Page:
Can Australian tourism pass the taste test?

Australia’s food has been consistently under-rated in previous marketing campaigns. AAP

In contrast to the gloom enveloping manufacturing and the slowing growth in commodities, tourism is expected to be a bright spot for Australia’s economy this year.

In his final public address, Tourism Australia chief, Andrew McEvoy ended his four year term by predicting the lower dollar, combined with an intensive (if long overdue) marketing campaign to promote Australian food and wine, can boost international tourism to Australia during 2014 and beyond.

Under McEvoy’s leadership, Tourism Australia positioned Australia as one of the world’s leading aspirational destinations. Surveys conducted by leading travel global magazine Conde Nast, have consistently ranked Australia as one of the top three most desirable destinations since 2010. This year, the conditions now exist to convert aspirations into reservations - or more prosaically, bums on seats and backs on beds.

Despite the strength of the Australian dollar throughout most of 2013, the country experienced steady but modest growth of international tourism arrivals. Australia welcomed 6.36 million tourists in the 12 months ending September 2013, an increase of 5.2% from the previous period.

Much of this growth came from China - a market which grew by 20% in 2013. China is numerically Australia’s second largest source market, and financially its most lucrative. Growing demand from Asia’s burgeoning middle class has been the mainstay of inbound growth.

However, a sharp 9% drop in Chinese tourist arrivals to Australia in November 2013 (compared to Nov 2012) was a wake up call to Australia’s tourism industry. Endless growth in arrivals from China can’t be taken for granted. The sudden dip in arrivals may be one-off, short-term response to Beijing’s new China Tourism Law. The law restricts activities of Chinese-based shopping tour operators who offer popular low budget “shopping tours” (which push tour groups to shop at selected “contracted outlets”) to many destinations (including Australia). Alternatively, it may spark a longer-term trend. The key message for Tourism Australia is to enhance the diversify of its international marketing.

While Australia’s traditional source markets of Europe, New Zealand and North America have languished, there has been positive growth from south east Asian countries, notably Singapore, Philippines and Vietnam (with visitors from the last two largely made up of people visiting friends and relatives).

However, this growth has lagged at the lower end of growth forecasts set out in Tourism Australia’s 2020 strategic plan.

Tourism Australia hopes to significantly bolster this with a marketing campaign designed to counter the widespread perception of Australia as an expensive destination by focusing on the desirability of its food and wine.

When tourists arrive here, they like to spend: Australia ranks 42nd in the world in terms of the number of international visitors, but first in terms of per capita spend and eighth in terms of tourism expenditure.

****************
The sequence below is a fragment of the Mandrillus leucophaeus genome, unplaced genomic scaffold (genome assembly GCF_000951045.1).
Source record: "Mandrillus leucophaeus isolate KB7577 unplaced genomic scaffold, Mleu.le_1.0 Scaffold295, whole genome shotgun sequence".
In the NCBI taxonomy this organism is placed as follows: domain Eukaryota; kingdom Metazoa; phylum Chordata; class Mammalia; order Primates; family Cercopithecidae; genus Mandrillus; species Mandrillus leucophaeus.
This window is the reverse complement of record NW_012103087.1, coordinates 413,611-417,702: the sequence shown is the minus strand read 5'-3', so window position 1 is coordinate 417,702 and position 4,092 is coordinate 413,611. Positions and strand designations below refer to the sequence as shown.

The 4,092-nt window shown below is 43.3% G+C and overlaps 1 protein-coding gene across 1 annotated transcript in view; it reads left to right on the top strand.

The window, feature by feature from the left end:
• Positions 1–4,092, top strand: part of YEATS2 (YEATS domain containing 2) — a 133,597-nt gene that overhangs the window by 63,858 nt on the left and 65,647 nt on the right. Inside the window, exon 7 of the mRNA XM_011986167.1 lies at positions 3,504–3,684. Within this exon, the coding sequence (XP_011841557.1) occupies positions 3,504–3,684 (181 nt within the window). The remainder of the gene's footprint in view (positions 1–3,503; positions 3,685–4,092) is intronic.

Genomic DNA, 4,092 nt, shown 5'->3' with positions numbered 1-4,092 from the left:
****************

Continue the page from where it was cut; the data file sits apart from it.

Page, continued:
Research commissioned by Tourism Australia showed that after safety and value for money, good food and wine was a strong motivating factor for tourists to visit a destination.

Yet Tourism Australia’s research also shows Australia has a perception problem, with Aussie cuisine viewed as all about meat pies, barbies and beer. Among intending international visitors to Australia only 26% considered food and wine as a major attraction.

However, this changed dramatically among outgoing visitors.Food and wine ranked as the top feature of their visit for 60% of international visitors. In fact the global rating of Australian food and wine among international travellers was only exceeded by France.

In a move that acknowledged the outstanding quality of Australian food and wine has been under-promoted for many years, TA launched Restaurant Australia late last year, as a key element of its broader “Nothing Like Australia” marketing campaign.

Tourism Australia’s Nothing like Australia campaign is its main marketing plank.

While Tourism Australia has concentrated on promoting hospitality, safety, scenic beauty, unique experiences flora and fauna, the Restaurant Australia campaign finally acknowledges the outstanding quality of Australian food and wine has been under-promoted for many years.

The Restaurant Australia campaign will focus on the fresh ingredients, excellent seafood and the culinary and ethnic diversity of Australian food and wine available in Australia’s major cities and throughout rural and regional Australia.

This will be a relief to those state and regional tourism authorities which have been promoting their food and wine for years, including the Barossa Valley in South Australia, the Hunter Valley and Carbonne district in NSW, Margaret River in Western Australia, Tourism South Australia, Tourism Tasmania and Tourism Victoria.

While the slide in the dollar is bad news for Australians travelling internationally, it is excellent for the inbound and domestic tourism industry as more people are expected to holiday at home.

During 2014, a lower dollar, coupled with a marketing campaign emphasising Australia’s key tourism assets, is expected to reduce the gap between the 8.5 million Australians who travelled internationally in 2013 and the 6.4 million international arrivals. Tourism Australia, the State Tourism Boards and their respective private sector partners are engaged in an intensive twin track campaign to entice Australians to holiday at home and to attract international visitation.

The Restaurant Australia campaign is expected to provide a much needed boost, enticing tourists to sample advanced Australian fare.